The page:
En español | As stores buzzed with holiday traffic last month, John, a 75-year-old man in Arkansas, dropped $35,000 on gift cards in three days. The retired professional shopped six retailers in all — Lowe's, Walmart, Sephora, Best Buy, Sam's Club and Target — where he bought 70 gift cards, worth $500 each.
And he lost every dime.
The fraudsters who orchestrated John's spending spree Dec. 10-12 fed him a string of lies and kept him on his cellphone to coach him every step of the way on what to say and do. At times his credit cards were declined, and his blood pressure soared “out the roof."
"I'm sure if they were talking to somebody with a bad heart, they would have died,” John says. “It was very stressful."
He talked to AARP to prevent others from falling prey to a scheme that officials say often goes unreported — and is on the rise. John spoke on condition that his last name and the place he lives not be published.
Day 1: An alert, an alarm and a litany of lies
John was online the morning of Dec. 10 to check out a steak-and-seafood restaurant, planning to take out his wife of 53 years. The couple had been given a gift card — an irony not lost on him — and it was the last day to redeem it.
A pop-up alert, supposedly from Microsoft, warned that his computer had been hacked. Simultaneously, an alarm blared and wouldn't stop.
"Instead of just turning the computer off,” John says, he called the phone number on the pop-up on his computer screen. The man who answered, purporting to be from Microsoft, told John his email had been hacked and his JPMorgan Chase & Co. Visa card compromised.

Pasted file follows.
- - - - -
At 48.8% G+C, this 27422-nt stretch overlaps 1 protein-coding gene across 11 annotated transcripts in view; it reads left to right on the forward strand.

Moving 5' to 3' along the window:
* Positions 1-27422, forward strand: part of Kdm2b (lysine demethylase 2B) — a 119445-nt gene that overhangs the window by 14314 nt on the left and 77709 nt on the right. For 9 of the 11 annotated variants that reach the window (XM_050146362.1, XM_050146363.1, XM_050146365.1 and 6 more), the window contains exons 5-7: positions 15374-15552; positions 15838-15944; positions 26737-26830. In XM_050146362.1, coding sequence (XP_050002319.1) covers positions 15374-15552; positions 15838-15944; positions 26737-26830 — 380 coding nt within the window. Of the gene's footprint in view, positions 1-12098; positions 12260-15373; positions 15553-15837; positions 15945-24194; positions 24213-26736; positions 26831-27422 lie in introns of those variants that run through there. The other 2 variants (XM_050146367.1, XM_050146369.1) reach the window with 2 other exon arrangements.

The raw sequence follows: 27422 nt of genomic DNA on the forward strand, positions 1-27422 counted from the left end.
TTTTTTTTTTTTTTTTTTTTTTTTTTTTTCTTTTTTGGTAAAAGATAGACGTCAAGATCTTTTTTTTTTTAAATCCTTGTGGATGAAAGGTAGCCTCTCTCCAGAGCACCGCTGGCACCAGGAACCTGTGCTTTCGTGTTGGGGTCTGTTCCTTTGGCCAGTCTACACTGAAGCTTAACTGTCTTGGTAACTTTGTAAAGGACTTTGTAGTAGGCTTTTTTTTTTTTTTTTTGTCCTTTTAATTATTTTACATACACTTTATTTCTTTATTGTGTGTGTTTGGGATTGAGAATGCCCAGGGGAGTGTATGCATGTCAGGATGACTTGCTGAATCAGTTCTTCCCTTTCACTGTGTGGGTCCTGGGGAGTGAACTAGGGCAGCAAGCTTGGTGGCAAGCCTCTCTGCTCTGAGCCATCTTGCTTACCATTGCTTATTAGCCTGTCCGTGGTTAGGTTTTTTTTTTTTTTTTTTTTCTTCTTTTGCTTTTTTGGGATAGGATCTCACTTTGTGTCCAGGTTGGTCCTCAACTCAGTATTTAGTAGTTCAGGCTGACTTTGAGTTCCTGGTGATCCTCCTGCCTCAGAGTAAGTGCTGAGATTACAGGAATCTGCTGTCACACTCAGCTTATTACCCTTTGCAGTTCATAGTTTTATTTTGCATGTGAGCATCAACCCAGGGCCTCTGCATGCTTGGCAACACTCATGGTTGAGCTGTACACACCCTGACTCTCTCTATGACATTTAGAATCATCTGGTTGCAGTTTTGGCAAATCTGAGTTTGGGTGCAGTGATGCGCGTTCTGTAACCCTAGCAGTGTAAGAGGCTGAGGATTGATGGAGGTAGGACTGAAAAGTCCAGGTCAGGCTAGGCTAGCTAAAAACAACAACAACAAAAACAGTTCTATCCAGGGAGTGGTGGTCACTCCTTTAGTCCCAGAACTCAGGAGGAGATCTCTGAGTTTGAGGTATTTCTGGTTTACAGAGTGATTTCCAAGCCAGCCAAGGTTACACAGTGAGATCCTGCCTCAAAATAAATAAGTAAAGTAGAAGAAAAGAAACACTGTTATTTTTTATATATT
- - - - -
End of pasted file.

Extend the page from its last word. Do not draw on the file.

"I'm in a panic, obviously,” remembers John, who complied with the fraudster's request for the phone number on the back of his Chase card.
Next the fraudster made a three-way call, ostensibly for help from Chase. Sure enough, Chase's phone number showed up on John's caller ID. During this call a second fraudster said the card had been used for a $8,000 donation to an orphanage in South Korea and a $7,000 charge in Dubai.
Both fraudsters had South Asian accents, and John surmises they were from India.
They told John there was a way to stop the charges from being processed and shield the card from further misuse. To do that, he would have to max out the card to its $25,000 limit by buying gift cards worth that much.
"I thought it was a crazy way to do it,” says John, an Army veteran who worked in military intelligence in Vietnam. But the crooks were persuasive and seemed legit since they knew the recent credit-card purchases John and his wife had made and the couple's Social Security numbers.
The bad actors promised that a replacement credit card was on its way. Then they cautioned the overseas charges could be the work of a fraudster inside Chase. For that reason, they told John, if any of his gift-card purchases were questioned by the card issuer, he should not reveal he was buying gift cards but say he was buying “Christmas presents."